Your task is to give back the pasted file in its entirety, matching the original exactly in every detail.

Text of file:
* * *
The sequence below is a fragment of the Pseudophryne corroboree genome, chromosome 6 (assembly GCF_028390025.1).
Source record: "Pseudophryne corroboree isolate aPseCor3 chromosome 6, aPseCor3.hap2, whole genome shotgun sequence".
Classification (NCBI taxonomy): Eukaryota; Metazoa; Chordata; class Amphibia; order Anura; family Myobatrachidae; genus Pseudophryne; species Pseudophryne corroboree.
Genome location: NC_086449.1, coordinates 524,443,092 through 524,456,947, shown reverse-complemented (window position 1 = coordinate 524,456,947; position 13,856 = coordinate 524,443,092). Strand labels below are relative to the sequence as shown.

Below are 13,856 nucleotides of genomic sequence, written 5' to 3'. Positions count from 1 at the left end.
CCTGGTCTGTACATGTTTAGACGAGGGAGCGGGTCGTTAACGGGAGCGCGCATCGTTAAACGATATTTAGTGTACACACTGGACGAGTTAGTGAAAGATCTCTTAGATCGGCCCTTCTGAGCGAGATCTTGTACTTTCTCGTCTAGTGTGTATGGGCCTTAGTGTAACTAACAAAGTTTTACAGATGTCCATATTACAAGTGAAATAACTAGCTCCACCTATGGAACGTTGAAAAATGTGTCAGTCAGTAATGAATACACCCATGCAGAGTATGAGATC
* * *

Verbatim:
The sequence below is a fragment of the Pseudophryne corroboree genome, chromosome 6 (assembly GCF_028390025.1).
Source record: "Pseudophryne corroboree isolate aPseCor3 chromosome 6, aPseCor3.hap2, whole genome shotgun sequence".
Classification (NCBI taxonomy): Eukaryota; Metazoa; Chordata; class Amphibia; order Anura; family Myobatrachidae; genus Pseudophryne; species Pseudophryne corroboree.
Genome location: NC_086449.1, coordinates 524,443,092 through 524,456,947, shown reverse-complemented (window position 1 = coordinate 524,456,947; position 13,856 = coordinate 524,443,092). Strand labels below are relative to the sequence as shown.

Below are 13,856 nucleotides of genomic sequence, written 5' to 3'. Positions count from 1 at the left end.
CCTGGTCTGTACATGTTTAGACGAGGGAGCGGGTCGTTAACGGGAGCGCGCATCGTTAAACGATATTTAGTGTACACACTGGACGAGTTAGTGAAAGATCTCTTAGATCGGCCCTTCTGAGCGAGATCTTGTACTTTCTCGTCTAGTGTGTATGGGCCTTAGTGTAACTAACAAAGTTTTACAGATGTCCATATTACAAGTGAAATAACTAGCTCCACCTATGGAACGTTGAAAAATGTGTCAGTCAGTAATGAATACACCCATGCAGAGTATGAGATC